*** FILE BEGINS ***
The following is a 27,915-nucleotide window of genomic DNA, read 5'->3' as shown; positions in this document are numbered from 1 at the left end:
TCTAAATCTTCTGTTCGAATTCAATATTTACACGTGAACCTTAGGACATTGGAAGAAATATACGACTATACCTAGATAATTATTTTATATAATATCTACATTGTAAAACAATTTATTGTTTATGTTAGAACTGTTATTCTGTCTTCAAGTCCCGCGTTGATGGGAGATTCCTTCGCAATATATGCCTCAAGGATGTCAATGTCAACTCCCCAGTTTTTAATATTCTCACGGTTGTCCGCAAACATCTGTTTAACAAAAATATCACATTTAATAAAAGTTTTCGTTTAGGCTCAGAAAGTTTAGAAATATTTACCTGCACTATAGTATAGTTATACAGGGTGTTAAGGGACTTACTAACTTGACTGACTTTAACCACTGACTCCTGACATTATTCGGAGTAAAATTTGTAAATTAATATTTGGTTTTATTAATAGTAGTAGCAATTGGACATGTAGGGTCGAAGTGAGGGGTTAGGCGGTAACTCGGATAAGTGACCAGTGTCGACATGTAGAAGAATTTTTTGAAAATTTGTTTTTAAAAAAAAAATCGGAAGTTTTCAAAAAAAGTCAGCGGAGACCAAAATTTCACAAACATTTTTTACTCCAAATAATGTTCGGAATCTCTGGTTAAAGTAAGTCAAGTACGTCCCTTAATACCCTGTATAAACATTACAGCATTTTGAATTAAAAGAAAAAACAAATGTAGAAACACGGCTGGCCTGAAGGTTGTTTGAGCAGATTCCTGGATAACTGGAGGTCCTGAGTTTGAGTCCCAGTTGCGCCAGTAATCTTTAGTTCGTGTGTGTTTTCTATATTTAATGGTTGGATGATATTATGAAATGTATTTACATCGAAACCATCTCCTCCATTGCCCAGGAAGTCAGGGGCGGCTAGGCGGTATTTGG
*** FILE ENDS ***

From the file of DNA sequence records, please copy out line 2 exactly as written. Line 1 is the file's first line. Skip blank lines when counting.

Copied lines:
TCTAAATCTTCTGTTCGAATTCAATATTTACACGTGAACCTTAGGACATTGGAAGAAATATACGACTATACCTAGATAATTATTTTATATAATATCTACATTGTAAAACAATTTATTGTTTATGTTAGAACTGTTATTCTGTCTTCAAGTCCCGCGTTGATGGGAGATTCCTTCGCAATATATGCCTCAAGGATGTCAATGTCAACTCCCCAGTTTTTAATATTCTCACGGTTGTCCGCAAACATCTGTTTAACAAAAATATCACATTTAATAAAAGTTTTCGTTTAGGCTCAGAAAGTTTAGAAATATTTACCTGCACTATAGTATAGTTATACAGGGTGTTAAGGGACTTACTAACTTGACTGACTTTAACCACTGACTCCTGACATTATTCGGAGTAAAATTTGTAAATTAATATTTGGTTTTATTAATAGTAGTAGCAATTGGACATGTAGGGTCGAAGTGAGGGGTTAGGCGGTAACTCGGATAAGTGACCAGTGTCGACATGTAGAAGAATTTTTTGAAAATTTGTTTTTAAAAAAAAAATCGGAAGTTTTCAAAAAAAGTCAGCGGAGACCAAAATTTCACAAACATTTTTTACTCCAAATAATGTTCGGAATCTCTGGTTAAAGTAAGTCAAGTACGTCCCTTAATACCCTGTATAAACATTACAGCATTTTGAATTAAAAGAAAAAACAAATGTAGAAACACGGCTGGCCTGAAGGTTGTTTGAGCAGATTCCTGGATAACTGGAGGTCCTGAGTTTGAGTCCCAGTTGCGCCAGTAATCTTTAGTTCGTGTGTGTTTTCTATATTTAATGGTTGGATGATATTATGAAATGTATTTACATCGAAACCATCTCCTCCATTGCCCAGGAAGTCAGGGGCGGCTAGGCGGTATTTGG